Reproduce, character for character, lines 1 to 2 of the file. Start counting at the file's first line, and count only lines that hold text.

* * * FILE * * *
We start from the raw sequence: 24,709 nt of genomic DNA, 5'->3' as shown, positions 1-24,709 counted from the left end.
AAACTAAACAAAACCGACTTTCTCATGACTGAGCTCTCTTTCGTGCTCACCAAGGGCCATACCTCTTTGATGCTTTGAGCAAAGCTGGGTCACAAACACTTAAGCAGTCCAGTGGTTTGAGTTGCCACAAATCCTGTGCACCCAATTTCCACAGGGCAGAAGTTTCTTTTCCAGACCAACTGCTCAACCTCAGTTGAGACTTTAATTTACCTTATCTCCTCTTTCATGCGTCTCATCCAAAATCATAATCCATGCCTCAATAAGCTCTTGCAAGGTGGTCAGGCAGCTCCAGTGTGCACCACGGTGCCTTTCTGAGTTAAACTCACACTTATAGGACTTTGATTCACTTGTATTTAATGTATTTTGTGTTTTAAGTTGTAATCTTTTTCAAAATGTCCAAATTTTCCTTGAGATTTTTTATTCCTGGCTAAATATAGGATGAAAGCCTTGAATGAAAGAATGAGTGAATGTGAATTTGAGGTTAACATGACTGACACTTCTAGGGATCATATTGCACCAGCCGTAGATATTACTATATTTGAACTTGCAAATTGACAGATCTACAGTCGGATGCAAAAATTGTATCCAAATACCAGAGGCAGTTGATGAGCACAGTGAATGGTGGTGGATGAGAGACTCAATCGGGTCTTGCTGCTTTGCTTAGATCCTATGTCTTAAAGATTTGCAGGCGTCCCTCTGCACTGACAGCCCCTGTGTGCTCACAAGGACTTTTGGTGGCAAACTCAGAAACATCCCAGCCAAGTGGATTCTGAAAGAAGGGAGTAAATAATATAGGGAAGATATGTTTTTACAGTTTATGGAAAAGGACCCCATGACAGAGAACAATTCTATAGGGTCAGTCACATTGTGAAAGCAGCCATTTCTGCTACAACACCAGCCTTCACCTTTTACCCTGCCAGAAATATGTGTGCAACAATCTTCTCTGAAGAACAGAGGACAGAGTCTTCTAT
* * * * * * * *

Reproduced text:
We start from the raw sequence: 24,709 nt of genomic DNA, 5'->3' as shown, positions 1-24,709 counted from the left end.
AAACTAAACAAAACCGACTTTCTCATGACTGAGCTCTCTTTCGTGCTCACCAAGGGCCATACCTCTTTGATGCTTTGAGCAAAGCTGGGTCACAAACACTTAAGCAGTCCAGTGGTTTGAGTTGCCACAAATCCTGTGCACCCAATTTCCACAGGGCAGAAGTTTCTTTTCCAGACCAACTGCTCAACCTCAGTTGAGACTTTAATTTACCTTATCTCCTCTTTCATGCGTCTCATCCAAAATCATAATCCATGCCTCAATAAGCTCTTGCAAGGTGGTCAGGCAGCTCCAGTGTGCACCACGGTGCCTTTCTGAGTTAAACTCACACTTATAGGACTTTGATTCACTTGTATTTAATGTATTTTGTGTTTTAAGTTGTAATCTTTTTCAAAATGTCCAAATTTTCCTTGAGATTTTTTATTCCTGGCTAAATATAGGATGAAAGCCTTGAATGAAAGAATGAGTGAATGTGAATTTGAGGTTAACATGACTGACACTTCTAGGGATCATATTGCACCAGCCGTAGATATTACTATATTTGAACTTGCAAATTGACAGATCTACAGTCGGATGCAAAAATTGTATCCAAATACCAGAGGCAGTTGATGAGCACAGTGAATGGTGGTGGATGAGAGACTCAATCGGGTCTTGCTGCTTTGCTTAGATCCTATGTCTTAAAGATTTGCAGGCGTCCCTCTGCACTGACAGCCCCTGTGTGCTCACAAGGACTTTTGGTGGCAAACTCAGAAACATCCCAGCCAAGTGGATTCTGAAAGAAGGGAGTAAATAATATAGGGAAGATATGTTTTTACAGTTTATGGAAAAGGACCCCATGACAGAGAACAATTCTATAGGGTCAGTCACATTGTGAAAGCAGCCATTTCTGCTACAACACCAGCCTTCACCTTTTACCCTGCCAGAAATATGTGTGCAACAATCTTCTCTGAAGAACAGAGGACAGAGTCTTCTAT